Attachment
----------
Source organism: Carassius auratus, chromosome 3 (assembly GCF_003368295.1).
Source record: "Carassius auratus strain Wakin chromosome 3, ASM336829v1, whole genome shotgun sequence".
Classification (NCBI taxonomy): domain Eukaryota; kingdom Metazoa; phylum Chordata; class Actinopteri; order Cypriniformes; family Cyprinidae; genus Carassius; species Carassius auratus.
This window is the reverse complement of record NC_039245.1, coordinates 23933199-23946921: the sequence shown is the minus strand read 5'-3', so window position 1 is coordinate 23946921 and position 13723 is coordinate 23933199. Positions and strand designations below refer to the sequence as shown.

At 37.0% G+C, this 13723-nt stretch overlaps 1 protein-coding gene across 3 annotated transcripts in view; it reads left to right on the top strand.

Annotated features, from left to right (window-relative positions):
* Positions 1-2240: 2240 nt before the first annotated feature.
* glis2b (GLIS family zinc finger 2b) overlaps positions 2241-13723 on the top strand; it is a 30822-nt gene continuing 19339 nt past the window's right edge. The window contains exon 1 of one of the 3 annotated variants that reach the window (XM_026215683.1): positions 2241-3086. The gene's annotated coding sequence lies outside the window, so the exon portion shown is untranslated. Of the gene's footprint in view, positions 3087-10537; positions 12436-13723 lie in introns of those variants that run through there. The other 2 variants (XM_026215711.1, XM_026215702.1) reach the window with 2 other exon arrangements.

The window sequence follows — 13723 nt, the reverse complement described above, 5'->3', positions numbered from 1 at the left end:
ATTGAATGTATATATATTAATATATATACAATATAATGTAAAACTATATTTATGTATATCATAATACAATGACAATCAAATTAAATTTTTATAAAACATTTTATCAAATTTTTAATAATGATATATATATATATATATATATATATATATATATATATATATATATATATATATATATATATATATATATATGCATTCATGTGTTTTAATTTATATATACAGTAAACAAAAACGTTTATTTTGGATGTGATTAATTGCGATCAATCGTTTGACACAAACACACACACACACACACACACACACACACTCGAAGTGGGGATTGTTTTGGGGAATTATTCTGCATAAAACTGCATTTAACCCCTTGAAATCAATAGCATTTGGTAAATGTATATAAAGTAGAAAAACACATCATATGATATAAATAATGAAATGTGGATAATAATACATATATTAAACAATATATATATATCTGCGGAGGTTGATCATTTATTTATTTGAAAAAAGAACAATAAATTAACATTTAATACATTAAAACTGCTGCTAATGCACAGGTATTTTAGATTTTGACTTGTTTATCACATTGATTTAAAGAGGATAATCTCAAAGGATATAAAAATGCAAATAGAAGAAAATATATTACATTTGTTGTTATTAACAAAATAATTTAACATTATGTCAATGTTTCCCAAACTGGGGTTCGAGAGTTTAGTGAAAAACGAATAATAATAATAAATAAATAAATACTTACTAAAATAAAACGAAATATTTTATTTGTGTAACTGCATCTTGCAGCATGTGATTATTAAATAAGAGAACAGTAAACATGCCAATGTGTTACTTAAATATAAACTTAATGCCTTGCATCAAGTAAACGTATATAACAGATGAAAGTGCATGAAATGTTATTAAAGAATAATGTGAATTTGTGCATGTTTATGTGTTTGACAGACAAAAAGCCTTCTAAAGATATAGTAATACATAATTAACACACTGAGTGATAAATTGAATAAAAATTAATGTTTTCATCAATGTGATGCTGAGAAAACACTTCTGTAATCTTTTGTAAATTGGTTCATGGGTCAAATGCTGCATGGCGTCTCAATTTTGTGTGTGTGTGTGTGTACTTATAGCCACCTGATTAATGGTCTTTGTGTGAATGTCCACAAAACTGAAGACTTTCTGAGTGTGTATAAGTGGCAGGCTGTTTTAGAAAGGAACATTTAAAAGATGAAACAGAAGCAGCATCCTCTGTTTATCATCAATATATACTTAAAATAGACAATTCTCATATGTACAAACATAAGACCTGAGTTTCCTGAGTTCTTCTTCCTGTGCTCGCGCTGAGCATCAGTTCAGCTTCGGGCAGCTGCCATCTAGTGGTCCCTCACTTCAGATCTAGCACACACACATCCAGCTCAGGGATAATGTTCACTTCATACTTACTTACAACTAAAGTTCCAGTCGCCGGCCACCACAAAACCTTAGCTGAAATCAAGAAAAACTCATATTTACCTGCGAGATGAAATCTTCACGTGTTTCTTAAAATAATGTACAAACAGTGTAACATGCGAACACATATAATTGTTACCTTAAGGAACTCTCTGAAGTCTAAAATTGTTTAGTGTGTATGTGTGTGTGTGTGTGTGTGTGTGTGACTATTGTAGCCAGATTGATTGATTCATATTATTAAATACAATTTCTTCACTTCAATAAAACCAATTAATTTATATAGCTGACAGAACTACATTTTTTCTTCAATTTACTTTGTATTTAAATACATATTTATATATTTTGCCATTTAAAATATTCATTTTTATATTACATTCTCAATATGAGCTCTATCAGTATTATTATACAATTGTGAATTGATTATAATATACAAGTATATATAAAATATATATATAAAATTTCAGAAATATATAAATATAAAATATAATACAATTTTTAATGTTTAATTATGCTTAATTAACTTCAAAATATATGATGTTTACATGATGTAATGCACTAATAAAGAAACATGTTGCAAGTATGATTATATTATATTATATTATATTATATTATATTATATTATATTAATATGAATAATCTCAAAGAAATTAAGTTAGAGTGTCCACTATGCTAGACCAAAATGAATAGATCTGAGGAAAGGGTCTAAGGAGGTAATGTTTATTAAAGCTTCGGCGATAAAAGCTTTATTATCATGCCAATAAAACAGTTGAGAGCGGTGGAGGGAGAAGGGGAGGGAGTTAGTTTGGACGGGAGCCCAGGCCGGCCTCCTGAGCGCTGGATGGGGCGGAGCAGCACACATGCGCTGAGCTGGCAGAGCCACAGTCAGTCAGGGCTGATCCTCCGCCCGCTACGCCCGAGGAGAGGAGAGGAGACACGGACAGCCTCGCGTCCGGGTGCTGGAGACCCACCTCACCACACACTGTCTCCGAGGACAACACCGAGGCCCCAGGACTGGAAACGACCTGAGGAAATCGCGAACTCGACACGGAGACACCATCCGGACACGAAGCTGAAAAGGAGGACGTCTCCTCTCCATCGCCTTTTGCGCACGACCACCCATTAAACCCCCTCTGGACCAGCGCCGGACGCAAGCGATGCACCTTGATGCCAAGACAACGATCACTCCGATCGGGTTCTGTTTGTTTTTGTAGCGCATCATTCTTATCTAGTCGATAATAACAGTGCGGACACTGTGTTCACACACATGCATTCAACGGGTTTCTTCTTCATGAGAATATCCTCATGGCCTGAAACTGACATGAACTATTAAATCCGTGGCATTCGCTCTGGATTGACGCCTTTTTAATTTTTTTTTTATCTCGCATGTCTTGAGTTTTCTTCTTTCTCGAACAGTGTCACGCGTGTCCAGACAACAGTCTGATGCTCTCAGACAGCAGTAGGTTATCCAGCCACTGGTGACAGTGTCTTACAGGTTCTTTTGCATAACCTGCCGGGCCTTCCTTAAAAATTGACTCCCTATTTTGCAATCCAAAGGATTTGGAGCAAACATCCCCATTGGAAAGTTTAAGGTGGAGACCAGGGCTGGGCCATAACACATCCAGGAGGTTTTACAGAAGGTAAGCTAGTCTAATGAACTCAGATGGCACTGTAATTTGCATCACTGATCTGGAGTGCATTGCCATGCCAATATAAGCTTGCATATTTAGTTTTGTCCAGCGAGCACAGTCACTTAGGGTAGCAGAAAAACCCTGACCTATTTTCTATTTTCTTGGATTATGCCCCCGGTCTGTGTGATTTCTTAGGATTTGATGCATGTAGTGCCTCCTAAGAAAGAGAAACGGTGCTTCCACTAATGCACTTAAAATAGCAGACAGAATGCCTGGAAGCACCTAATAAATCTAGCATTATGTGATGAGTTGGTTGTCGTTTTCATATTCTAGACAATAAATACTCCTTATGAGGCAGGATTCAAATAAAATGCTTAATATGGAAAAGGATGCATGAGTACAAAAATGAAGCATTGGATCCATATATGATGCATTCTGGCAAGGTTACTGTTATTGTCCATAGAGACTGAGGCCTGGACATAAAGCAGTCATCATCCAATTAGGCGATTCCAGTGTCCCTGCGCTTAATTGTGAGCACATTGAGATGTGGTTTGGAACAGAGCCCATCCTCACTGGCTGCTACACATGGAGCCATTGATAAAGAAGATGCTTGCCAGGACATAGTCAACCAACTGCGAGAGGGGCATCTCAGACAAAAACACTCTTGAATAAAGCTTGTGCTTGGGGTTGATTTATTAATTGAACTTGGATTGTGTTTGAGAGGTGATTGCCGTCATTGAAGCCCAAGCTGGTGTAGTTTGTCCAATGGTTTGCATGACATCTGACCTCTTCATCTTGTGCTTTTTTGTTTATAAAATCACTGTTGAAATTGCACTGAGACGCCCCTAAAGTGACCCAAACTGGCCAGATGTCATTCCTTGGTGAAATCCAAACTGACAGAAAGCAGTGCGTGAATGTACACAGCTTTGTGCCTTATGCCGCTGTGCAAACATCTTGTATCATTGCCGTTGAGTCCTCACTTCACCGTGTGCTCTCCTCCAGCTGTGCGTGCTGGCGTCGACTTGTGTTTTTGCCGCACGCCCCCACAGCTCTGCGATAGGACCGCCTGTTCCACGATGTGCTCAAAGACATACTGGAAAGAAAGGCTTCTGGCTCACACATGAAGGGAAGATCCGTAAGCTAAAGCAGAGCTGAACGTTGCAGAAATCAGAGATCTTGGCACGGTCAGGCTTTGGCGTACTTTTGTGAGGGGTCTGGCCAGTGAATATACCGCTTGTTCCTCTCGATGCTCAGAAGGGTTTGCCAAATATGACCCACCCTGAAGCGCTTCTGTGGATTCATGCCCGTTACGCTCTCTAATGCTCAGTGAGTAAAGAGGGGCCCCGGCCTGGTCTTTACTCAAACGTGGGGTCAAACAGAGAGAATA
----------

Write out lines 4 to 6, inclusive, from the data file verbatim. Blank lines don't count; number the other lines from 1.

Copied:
This window is the reverse complement of record NC_039245.1, coordinates 23933199-23946921: the sequence shown is the minus strand read 5'-3', so window position 1 is coordinate 23946921 and position 13723 is coordinate 23933199. Positions and strand designations below refer to the sequence as shown.

At 37.0% G+C, this 13723-nt stretch overlaps 1 protein-coding gene across 3 annotated transcripts in view; it reads left to right on the top strand.

Annotated features, from left to right (window-relative positions):